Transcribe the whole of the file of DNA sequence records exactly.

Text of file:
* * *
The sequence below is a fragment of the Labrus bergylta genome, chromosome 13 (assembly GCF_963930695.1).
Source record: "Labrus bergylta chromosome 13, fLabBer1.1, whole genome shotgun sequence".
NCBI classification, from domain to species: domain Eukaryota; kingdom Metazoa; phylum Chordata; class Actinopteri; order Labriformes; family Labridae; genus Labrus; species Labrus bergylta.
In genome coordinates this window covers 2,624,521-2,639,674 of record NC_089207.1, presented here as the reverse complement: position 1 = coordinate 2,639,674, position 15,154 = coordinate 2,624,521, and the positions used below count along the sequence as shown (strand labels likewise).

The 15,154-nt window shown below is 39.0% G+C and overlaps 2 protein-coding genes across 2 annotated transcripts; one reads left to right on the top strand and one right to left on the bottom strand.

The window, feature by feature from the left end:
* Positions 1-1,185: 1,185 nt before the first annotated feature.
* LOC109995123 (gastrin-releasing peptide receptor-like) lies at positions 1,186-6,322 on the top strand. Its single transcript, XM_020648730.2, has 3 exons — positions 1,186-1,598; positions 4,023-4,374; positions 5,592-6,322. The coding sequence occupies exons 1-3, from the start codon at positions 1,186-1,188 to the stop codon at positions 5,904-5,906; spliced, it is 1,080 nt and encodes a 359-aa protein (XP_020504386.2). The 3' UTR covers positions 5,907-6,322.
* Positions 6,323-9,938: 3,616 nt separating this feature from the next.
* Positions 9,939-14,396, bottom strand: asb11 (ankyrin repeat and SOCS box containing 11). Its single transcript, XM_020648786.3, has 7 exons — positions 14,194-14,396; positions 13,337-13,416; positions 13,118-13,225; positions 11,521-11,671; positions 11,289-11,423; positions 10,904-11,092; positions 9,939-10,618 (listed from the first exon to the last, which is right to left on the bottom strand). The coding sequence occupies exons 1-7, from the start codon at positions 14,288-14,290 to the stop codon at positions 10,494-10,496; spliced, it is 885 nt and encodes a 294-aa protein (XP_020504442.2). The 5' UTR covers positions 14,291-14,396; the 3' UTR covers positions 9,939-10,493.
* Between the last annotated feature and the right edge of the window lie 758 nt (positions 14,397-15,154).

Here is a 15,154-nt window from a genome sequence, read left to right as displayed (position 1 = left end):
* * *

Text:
The sequence below is a fragment of the Labrus bergylta genome, chromosome 13 (assembly GCF_963930695.1).
Source record: "Labrus bergylta chromosome 13, fLabBer1.1, whole genome shotgun sequence".
NCBI classification, from domain to species: domain Eukaryota; kingdom Metazoa; phylum Chordata; class Actinopteri; order Labriformes; family Labridae; genus Labrus; species Labrus bergylta.
In genome coordinates this window covers 2,624,521-2,639,674 of record NC_089207.1, presented here as the reverse complement: position 1 = coordinate 2,639,674, position 15,154 = coordinate 2,624,521, and the positions used below count along the sequence as shown (strand labels likewise).

The 15,154-nt window shown below is 39.0% G+C and overlaps 2 protein-coding genes across 2 annotated transcripts; one reads left to right on the top strand and one right to left on the bottom strand.

The window, feature by feature from the left end:
* Positions 1-1,185: 1,185 nt before the first annotated feature.
* LOC109995123 (gastrin-releasing peptide receptor-like) lies at positions 1,186-6,322 on the top strand. Its single transcript, XM_020648730.2, has 3 exons — positions 1,186-1,598; positions 4,023-4,374; positions 5,592-6,322. The coding sequence occupies exons 1-3, from the start codon at positions 1,186-1,188 to the stop codon at positions 5,904-5,906; spliced, it is 1,080 nt and encodes a 359-aa protein (XP_020504386.2). The 3' UTR covers positions 5,907-6,322.
* Positions 6,323-9,938: 3,616 nt separating this feature from the next.
* Positions 9,939-14,396, bottom strand: asb11 (ankyrin repeat and SOCS box containing 11). Its single transcript, XM_020648786.3, has 7 exons — positions 14,194-14,396; positions 13,337-13,416; positions 13,118-13,225; positions 11,521-11,671; positions 11,289-11,423; positions 10,904-11,092; positions 9,939-10,618 (listed from the first exon to the last, which is right to left on the bottom strand). The coding sequence occupies exons 1-7, from the start codon at positions 14,288-14,290 to the stop codon at positions 10,494-10,496; spliced, it is 885 nt and encodes a 294-aa protein (XP_020504442.2). The 5' UTR covers positions 14,291-14,396; the 3' UTR covers positions 9,939-10,493.
* Between the last annotated feature and the right edge of the window lie 758 nt (positions 14,397-15,154).

Here is a 15,154-nt window from a genome sequence, read left to right as displayed (position 1 = left end):